And so, it was with all this emotional baggage that I chose to attend the matinee presentation of Singin’ In the Rain at the Empire 25 AMC Theater in Times Square Thursday. And I’m glad to report that I wouldn’t have missed it for the world. While I still have reservations about the flawed nature of Fathom’s delivery method, the benefits of attendance today far outweighed the technological drawbacks. In fact, this screening was the closest thing I have experienced to the TCM Classic Film Festival outside of the festival itself. The audience was delightfully diverse and almost absurdly responsive. They burst into a spontaneous, shrieking round of applause at the opening titles, and every single dance number was met with a similarly enthusiastic response. It reminded me of the times I’ve attended live TV tapings, and a producer or stand-up comedian has warmed-up the crowd and told everybody when and how to respond. Only with this audience, it was entirely genuine.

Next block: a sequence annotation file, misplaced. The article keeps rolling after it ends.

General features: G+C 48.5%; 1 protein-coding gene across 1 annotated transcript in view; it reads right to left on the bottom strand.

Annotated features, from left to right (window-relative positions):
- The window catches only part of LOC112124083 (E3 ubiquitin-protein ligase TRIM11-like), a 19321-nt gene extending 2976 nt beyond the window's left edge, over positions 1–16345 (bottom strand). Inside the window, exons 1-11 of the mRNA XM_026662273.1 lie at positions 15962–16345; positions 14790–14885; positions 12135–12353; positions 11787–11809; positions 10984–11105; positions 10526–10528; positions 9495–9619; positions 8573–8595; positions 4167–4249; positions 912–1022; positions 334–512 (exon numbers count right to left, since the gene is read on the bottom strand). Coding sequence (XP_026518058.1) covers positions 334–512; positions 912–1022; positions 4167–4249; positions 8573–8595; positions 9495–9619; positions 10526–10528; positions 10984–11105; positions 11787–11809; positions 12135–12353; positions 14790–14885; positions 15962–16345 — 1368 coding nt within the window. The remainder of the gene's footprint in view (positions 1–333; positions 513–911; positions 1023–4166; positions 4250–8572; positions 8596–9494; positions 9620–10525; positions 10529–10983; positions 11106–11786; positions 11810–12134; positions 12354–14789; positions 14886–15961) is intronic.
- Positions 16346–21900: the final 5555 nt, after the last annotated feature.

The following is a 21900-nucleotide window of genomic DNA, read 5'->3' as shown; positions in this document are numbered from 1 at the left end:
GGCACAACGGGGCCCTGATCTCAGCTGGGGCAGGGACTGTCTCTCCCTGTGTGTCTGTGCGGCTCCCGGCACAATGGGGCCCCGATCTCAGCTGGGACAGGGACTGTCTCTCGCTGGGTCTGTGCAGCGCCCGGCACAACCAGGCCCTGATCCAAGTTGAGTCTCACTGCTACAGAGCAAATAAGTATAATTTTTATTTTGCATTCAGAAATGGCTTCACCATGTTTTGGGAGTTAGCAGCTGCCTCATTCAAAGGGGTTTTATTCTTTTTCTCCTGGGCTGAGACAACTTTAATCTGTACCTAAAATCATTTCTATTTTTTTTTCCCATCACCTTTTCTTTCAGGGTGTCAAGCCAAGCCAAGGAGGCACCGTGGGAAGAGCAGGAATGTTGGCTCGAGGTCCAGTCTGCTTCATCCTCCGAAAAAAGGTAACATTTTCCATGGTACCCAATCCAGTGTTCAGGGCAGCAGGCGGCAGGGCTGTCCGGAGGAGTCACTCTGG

I’ve seen Singin’ in the Rain at least 20 times over the years, but Thursday, it felt like seeing it for the first time. If I had forgotten that the film was a musical comedy, my fellow audience members reminded me, over and over again, with loud laughter at moments I had forgotten were laugh-out-loud funny. It was infectious, and the youthful giggles from the large contingent of pre-teen kids were genuinely inspiring. Young children are non-existent at the TCM Film Fest, but Thursday, they were in summer-vacation abundance. The domino of giggles that accompanied every one of Donald O’Connor’s slapstick antics warmed the heart of this classic film curmudgeon, like nothing in recent memory. If these kids would chose to watch Singin’ in the Rain over any one of the cacophonous cinematic confections playing in all their 3-D, CGI-filled glory in the very same theater, maybe there is hope for the future after all.